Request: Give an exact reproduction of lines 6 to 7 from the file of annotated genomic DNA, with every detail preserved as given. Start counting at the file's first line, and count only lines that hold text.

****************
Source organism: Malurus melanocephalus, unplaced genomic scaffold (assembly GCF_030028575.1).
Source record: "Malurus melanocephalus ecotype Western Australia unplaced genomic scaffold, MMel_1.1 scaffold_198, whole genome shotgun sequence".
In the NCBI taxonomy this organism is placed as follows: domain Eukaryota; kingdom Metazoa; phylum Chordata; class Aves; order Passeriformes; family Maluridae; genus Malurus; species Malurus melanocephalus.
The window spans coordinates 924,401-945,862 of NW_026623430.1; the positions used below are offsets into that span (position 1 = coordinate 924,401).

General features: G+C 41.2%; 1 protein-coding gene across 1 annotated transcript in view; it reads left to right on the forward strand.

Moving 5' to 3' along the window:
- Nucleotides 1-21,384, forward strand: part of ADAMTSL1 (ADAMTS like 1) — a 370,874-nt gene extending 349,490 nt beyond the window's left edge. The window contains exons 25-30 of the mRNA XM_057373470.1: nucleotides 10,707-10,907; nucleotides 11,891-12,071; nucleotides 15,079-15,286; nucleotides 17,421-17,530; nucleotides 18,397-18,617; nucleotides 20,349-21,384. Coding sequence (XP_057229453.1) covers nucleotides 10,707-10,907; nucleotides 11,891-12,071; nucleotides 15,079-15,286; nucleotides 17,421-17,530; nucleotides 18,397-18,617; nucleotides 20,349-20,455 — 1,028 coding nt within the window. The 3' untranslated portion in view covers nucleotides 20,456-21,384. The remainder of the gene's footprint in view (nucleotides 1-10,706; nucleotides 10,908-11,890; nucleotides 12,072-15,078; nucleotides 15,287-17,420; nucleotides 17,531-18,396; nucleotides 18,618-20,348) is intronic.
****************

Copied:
Moving 5' to 3' along the window:
- Nucleotides 1-21,384, forward strand: part of ADAMTSL1 (ADAMTS like 1) — a 370,874-nt gene extending 349,490 nt beyond the window's left edge. The window contains exons 25-30 of the mRNA XM_057373470.1: nucleotides 10,707-10,907; nucleotides 11,891-12,071; nucleotides 15,079-15,286; nucleotides 17,421-17,530; nucleotides 18,397-18,617; nucleotides 20,349-21,384. Coding sequence (XP_057229453.1) covers nucleotides 10,707-10,907; nucleotides 11,891-12,071; nucleotides 15,079-15,286; nucleotides 17,421-17,530; nucleotides 18,397-18,617; nucleotides 20,349-20,455 — 1,028 coding nt within the window. The 3' untranslated portion in view covers nucleotides 20,456-21,384. The remainder of the gene's footprint in view (nucleotides 1-10,706; nucleotides 10,908-11,890; nucleotides 12,072-15,078; nucleotides 15,287-17,420; nucleotides 17,531-18,396; nucleotides 18,618-20,348) is intronic.